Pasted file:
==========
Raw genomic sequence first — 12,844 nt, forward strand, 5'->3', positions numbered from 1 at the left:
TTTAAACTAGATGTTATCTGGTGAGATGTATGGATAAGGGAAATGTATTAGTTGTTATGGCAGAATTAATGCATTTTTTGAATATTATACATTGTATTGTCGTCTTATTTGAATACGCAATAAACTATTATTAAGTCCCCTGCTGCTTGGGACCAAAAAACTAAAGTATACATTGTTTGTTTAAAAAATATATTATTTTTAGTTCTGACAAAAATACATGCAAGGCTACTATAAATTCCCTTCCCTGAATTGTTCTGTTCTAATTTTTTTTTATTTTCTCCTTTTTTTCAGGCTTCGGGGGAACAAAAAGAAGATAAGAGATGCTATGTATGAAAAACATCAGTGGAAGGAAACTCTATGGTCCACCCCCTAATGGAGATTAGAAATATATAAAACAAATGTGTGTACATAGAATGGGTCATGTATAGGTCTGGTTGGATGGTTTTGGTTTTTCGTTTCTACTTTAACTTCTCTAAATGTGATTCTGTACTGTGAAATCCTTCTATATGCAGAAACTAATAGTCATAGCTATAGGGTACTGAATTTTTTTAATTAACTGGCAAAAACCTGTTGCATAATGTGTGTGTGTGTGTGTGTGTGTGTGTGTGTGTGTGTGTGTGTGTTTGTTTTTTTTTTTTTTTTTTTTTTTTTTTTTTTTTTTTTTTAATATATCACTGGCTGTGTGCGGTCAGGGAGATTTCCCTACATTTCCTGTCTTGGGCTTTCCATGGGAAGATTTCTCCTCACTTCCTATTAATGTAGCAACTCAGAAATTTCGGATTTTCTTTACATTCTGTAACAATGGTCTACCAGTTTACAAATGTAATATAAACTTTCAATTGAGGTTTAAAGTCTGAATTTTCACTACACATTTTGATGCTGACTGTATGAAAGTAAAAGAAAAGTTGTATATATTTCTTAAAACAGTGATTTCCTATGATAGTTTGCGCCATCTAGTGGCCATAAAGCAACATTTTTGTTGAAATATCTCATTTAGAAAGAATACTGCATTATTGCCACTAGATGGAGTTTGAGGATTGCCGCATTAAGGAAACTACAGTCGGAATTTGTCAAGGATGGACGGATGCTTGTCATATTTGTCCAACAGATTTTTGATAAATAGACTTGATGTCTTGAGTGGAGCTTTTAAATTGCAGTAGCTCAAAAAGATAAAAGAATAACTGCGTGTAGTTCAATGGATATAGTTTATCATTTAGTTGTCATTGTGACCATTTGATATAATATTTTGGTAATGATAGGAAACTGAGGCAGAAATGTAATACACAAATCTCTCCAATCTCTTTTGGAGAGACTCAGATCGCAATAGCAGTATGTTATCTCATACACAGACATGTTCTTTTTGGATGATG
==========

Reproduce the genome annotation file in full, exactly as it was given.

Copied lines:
Raw genomic sequence first — 12,844 nt, forward strand, 5'->3', positions numbered from 1 at the left:
TTTAAACTAGATGTTATCTGGTGAGATGTATGGATAAGGGAAATGTATTAGTTGTTATGGCAGAATTAATGCATTTTTTGAATATTATACATTGTATTGTCGTCTTATTTGAATACGCAATAAACTATTATTAAGTCCCCTGCTGCTTGGGACCAAAAAACTAAAGTATACATTGTTTGTTTAAAAAATATATTATTTTTAGTTCTGACAAAAATACATGCAAGGCTACTATAAATTCCCTTCCCTGAATTGTTCTGTTCTAATTTTTTTTTATTTTCTCCTTTTTTTCAGGCTTCGGGGGAACAAAAAGAAGATAAGAGATGCTATGTATGAAAAACATCAGTGGAAGGAAACTCTATGGTCCACCCCCTAATGGAGATTAGAAATATATAAAACAAATGTGTGTACATAGAATGGGTCATGTATAGGTCTGGTTGGATGGTTTTGGTTTTTCGTTTCTACTTTAACTTCTCTAAATGTGATTCTGTACTGTGAAATCCTTCTATATGCAGAAACTAATAGTCATAGCTATAGGGTACTGAATTTTTTTAATTAACTGGCAAAAACCTGTTGCATAATGTGTGTGTGTGTGTGTGTGTGTGTGTGTGTGTGTGTGTGTGTGTTTGTTTTTTTTTTTTTTTTTTTTTTTTTTTTTTTTTTTTTTTAATATATCACTGGCTGTGTGCGGTCAGGGAGATTTCCCTACATTTCCTGTCTTGGGCTTTCCATGGGAAGATTTCTCCTCACTTCCTATTAATGTAGCAACTCAGAAATTTCGGATTTTCTTTACATTCTGTAACAATGGTCTACCAGTTTACAAATGTAATATAAACTTTCAATTGAGGTTTAAAGTCTGAATTTTCACTACACATTTTGATGCTGACTGTATGAAAGTAAAAGAAAAGTTGTATATATTTCTTAAAACAGTGATTTCCTATGATAGTTTGCGCCATCTAGTGGCCATAAAGCAACATTTTTGTTGAAATATCTCATTTAGAAAGAATACTGCATTATTGCCACTAGATGGAGTTTGAGGATTGCCGCATTAAGGAAACTACAGTCGGAATTTGTCAAGGATGGACGGATGCTTGTCATATTTGTCCAACAGATTTTTGATAAATAGACTTGATGTCTTGAGTGGAGCTTTTAAATTGCAGTAGCTCAAAAAGATAAAAGAATAACTGCGTGTAGTTCAATGGATATAGTTTATCATTTAGTTGTCATTGTGACCATTTGATATAATATTTTGGTAATGATAGGAAACTGAGGCAGAAATGTAATACACAAATCTCTCCAATCTCTTTTGGAGAGACTCAGATCGCAATAGCAGTATGTTATCTCATACACAGACATGTTCTTTTTGGATGATG